Re: [XHTML Access] must "activate" be boolean?

I am trying to leave on holiday, and I am sure that others can 
contribute to this discussion.  My quick answer to this complex question 
is that "activate" should be boolean because it maps directly to the 
underlying DOM Event.  For a richer event mechanism, you need to leave 
activate to its default (which is "no") and define custom event handlers 
either for the access element or, more likely, for its target(s).  We 
debated permitting the richer event model in the Access module itself 
via a "deliver" attribute or some such, but in the end determined that 
we would just be duplicating functionality from XML Events.  Poorly.

Gregory J. Rosmaita wrote:
> disclaimer: i fully realize that simply because the XHTML Access 
> Module is so named, it isn't a document that is intended for 
> accessibility per se, but exists to define a standardized mechanism 
> for anyone to access objects and elements from the keyboard, whatever
> form that keyboard might take...
> still, i have a question on the most recent working draft, given the 
> second paragraph of Section 3.1.2.
> <quote 
> cite="">
> Triggering an access key defined in an access element changes focus to 
> the next element in navigation order from the current focus that has one 
> of the the referenced role or id values. Note that it is possible to 
> deliver alternate events via [XMLEVENTS]. It is also possible to have the 
> target element activated through the use of the activate attribute. 
> Finally, it is possible to associate additional event handlers with 
> target which might then perform additional actions once focus is changed.
> </quote>
> must activate be boolean?  or, rather, can it logically be boolean, given
> that alternate events may be available through the defined "key", and it 
> is usually the user who knows which event is most suitable for that 
> user's needs...
> which brings us to the the scenario where a user who wishes to move 
> focus to an element for which an access element has been defined, but 
> who needs to delay the event (if activate="yes") in order to inspect 
> the object with focus for whatever options it might contain...  is the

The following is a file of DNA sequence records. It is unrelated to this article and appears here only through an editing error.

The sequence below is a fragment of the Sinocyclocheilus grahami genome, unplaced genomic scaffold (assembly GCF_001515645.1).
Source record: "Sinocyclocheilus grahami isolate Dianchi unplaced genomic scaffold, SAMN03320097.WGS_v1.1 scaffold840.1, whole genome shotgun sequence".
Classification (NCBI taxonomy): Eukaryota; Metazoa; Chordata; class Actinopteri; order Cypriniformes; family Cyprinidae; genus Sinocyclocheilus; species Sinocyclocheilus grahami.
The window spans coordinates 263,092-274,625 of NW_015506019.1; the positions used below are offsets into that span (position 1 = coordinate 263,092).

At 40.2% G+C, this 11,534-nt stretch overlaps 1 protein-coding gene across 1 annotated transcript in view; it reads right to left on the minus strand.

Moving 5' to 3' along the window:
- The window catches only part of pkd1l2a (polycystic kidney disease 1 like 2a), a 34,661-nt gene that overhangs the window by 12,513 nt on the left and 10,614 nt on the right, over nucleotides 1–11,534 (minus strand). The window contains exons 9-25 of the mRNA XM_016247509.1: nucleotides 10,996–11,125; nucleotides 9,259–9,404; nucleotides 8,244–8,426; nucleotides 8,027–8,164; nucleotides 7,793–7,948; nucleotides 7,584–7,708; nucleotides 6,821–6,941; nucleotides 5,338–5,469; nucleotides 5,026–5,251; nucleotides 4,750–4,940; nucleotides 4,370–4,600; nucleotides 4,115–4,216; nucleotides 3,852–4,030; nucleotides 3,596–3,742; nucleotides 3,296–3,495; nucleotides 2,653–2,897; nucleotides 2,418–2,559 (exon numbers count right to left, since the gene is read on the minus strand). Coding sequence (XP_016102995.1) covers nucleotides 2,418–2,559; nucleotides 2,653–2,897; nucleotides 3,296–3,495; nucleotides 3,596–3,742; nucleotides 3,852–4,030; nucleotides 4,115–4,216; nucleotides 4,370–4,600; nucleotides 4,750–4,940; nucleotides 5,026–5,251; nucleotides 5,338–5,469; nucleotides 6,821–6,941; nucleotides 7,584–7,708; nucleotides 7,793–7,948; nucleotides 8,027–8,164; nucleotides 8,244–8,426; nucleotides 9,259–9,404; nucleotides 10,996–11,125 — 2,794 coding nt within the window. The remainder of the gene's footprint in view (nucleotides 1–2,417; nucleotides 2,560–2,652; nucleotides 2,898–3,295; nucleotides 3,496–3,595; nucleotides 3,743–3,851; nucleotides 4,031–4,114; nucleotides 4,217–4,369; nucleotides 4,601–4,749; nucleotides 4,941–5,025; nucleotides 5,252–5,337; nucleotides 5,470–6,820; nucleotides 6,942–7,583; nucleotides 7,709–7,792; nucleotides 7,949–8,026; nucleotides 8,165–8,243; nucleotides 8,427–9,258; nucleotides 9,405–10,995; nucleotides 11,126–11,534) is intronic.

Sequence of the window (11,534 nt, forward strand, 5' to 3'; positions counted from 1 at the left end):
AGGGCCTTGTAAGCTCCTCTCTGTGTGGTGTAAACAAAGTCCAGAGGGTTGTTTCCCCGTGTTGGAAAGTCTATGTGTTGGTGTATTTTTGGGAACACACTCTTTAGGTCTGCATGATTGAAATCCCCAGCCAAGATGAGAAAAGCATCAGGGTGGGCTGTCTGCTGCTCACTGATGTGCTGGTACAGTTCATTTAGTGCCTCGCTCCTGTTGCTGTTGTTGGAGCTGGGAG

> assumption that this be where an assistive technology kicks in by 
> responding to an access command by moving focus and then -- through the 
> assistive technology's UI -- provide an exposition of possible 
> actions/options, before the user decides to trigger the event?  there 
> is a large population served by accessibility features that do NOT use 
> nor need a dedicated assistive technology, so is it fair to place the 
> onus for
> activate="inspect"
> on assistive technology, when, given the possibility of defining multiple
> events for a single element, such a functionality should be built into 
> the access module itself?  it is similar to the trigger concept, endowing 
> activate with an additional safety mechanism -- the ability to half-cock 
> the trigger before deciding whether or not to fire, at which target to 
> fire (in the case of multiple targets/events, or whether to uncock the 
> trigger...
> gregory.
> -----------------------------------------------------------
> IMPARTIAL, adj.  Unable to perceive any promise of personal
> advantage from espousing either side of a controversy or 
> adopting either of two conflicting opinions.
>                   -- Ambrose Bierce, The Devil's Dictionary
> -----------------------------------------------------------
>     Gregory J. Rosmaita:
>          Camera Obscura:
> Oedipus' Online Complex:
> -----------------------------------------------------------

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Received on Monday, 14 April 2008 18:22:30 UTC